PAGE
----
Most Deaths in Young People are Preventable: WHO study

GENEVA – Most of the 2.6 million deaths of young people each year are preventable, according to a new study supported by the World Health Organization and released in Geneva Friday.

The main causes of deaths in the 10-24 age group were road traffic accidents, complications during pregnancy and child birth, suicide, violence, HIV/AIDS and tuberculosis.

The study, to be published in the Lancet, a medical journal, found that 97 percent of these deaths were taking place in low and middle-income countries.

“Young people … often fall through the cracks,” said Daisy Mafubelu, WHO’s expert for family and community health.

She said it was important to improve their access to information and services “and help young people avoid risky behaviors that can lead to death”.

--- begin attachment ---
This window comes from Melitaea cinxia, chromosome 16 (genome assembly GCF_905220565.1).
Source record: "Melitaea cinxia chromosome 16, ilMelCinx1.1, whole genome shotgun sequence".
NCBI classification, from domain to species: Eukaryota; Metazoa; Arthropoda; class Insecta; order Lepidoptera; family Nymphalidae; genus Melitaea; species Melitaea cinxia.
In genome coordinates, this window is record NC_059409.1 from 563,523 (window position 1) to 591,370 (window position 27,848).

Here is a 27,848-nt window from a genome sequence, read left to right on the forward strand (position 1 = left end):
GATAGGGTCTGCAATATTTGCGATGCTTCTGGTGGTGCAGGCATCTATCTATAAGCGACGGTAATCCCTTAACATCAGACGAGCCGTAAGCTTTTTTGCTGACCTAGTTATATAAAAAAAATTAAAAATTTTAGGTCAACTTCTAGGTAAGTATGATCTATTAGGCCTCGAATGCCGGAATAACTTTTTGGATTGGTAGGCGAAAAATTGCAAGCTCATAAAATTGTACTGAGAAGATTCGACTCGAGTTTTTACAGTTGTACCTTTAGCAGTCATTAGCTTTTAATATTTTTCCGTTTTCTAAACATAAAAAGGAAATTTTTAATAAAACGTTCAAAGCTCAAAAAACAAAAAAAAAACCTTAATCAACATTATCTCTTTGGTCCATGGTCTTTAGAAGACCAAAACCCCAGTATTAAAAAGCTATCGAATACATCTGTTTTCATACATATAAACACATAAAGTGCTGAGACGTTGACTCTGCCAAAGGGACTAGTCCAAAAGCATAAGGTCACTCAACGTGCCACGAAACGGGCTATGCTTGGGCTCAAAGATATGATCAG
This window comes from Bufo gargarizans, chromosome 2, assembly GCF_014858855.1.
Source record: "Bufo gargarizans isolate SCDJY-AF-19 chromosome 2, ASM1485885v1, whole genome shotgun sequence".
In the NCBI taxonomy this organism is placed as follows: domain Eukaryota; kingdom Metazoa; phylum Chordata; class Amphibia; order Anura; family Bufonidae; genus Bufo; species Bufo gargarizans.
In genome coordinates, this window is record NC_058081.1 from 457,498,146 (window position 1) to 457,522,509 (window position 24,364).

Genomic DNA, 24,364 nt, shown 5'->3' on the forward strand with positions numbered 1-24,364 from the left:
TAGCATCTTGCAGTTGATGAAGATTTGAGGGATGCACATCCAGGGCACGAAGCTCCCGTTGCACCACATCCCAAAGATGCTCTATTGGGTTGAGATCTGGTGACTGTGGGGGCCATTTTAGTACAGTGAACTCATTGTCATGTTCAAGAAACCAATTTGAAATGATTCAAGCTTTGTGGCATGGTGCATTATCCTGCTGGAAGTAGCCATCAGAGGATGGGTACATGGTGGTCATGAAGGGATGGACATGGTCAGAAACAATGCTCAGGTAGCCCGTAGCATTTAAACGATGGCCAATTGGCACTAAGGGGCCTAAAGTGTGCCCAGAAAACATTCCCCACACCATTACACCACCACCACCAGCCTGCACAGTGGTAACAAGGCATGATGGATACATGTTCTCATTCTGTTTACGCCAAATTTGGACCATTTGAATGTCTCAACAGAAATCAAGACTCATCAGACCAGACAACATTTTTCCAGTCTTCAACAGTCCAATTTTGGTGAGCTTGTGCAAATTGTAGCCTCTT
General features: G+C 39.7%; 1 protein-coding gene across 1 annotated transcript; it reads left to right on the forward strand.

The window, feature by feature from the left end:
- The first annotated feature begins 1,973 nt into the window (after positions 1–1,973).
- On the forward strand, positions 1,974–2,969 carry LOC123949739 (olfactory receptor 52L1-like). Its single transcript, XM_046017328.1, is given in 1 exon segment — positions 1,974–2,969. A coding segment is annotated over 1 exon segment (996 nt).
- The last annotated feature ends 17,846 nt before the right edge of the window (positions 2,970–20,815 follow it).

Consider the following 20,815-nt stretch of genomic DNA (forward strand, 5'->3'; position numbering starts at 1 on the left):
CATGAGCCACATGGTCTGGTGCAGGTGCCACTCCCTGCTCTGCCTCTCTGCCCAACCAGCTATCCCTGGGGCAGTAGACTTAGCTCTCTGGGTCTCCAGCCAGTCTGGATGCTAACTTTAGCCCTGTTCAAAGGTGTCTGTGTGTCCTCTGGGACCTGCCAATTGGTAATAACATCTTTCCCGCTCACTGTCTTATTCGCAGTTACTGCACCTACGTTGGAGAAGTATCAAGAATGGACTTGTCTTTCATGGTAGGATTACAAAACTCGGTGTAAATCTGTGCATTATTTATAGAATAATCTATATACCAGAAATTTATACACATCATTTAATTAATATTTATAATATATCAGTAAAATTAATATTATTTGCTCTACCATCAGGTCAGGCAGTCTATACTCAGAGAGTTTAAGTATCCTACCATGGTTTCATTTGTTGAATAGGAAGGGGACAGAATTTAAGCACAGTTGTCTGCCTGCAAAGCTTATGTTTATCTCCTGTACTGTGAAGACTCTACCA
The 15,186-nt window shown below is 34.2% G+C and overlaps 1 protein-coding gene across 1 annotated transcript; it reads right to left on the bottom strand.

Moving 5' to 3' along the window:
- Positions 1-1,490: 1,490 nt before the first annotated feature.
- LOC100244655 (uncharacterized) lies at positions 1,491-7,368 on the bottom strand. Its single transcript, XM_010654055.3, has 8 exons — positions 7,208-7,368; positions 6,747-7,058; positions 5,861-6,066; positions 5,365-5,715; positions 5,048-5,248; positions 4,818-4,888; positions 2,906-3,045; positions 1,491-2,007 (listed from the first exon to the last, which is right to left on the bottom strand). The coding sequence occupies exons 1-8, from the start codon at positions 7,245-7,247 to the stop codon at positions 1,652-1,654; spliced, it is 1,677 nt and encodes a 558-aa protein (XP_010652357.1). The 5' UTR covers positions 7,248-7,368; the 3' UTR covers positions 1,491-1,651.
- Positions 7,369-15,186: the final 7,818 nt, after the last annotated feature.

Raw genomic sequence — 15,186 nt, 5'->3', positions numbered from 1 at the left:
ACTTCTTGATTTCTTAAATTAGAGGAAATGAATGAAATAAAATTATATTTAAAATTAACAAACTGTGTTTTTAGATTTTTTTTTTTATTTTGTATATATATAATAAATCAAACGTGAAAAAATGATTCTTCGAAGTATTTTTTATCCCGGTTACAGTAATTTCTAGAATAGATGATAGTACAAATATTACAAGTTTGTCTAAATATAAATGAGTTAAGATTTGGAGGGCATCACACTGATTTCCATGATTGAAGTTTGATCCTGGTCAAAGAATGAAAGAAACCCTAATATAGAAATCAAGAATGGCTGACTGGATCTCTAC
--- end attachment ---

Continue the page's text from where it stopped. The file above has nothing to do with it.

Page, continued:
There are an estimated 1.8 billion people that fall into this age group, accounting for 30 percent of the world’s population.

Road traffic accidents could be avoided through more appropriate speed limits, strict enforcement of drunk-driving laws and by the use of helmets and safety belts, the WHO said.

Moreover, young people need sex education, condoms and other contraceptives, the ability to perform safe abortions, access to antenatal and obstetric services and testing and care for HIV/AIDS.

The study also led the researchers to conclude that suicide and other violence could be prevented through life-skills training and positive parental involvement in young people’s lives.

Furthermore, the WHO recommended that access to lethal means of all kinds, including guns and toxins, should be reduced, along with limiting the consumption of alcohol.

There also needed to be better care and support for those exposed to child abuse, youth violence, and sexual assault, to help young people deal with the immediate and long-term consequences of these traumatic events.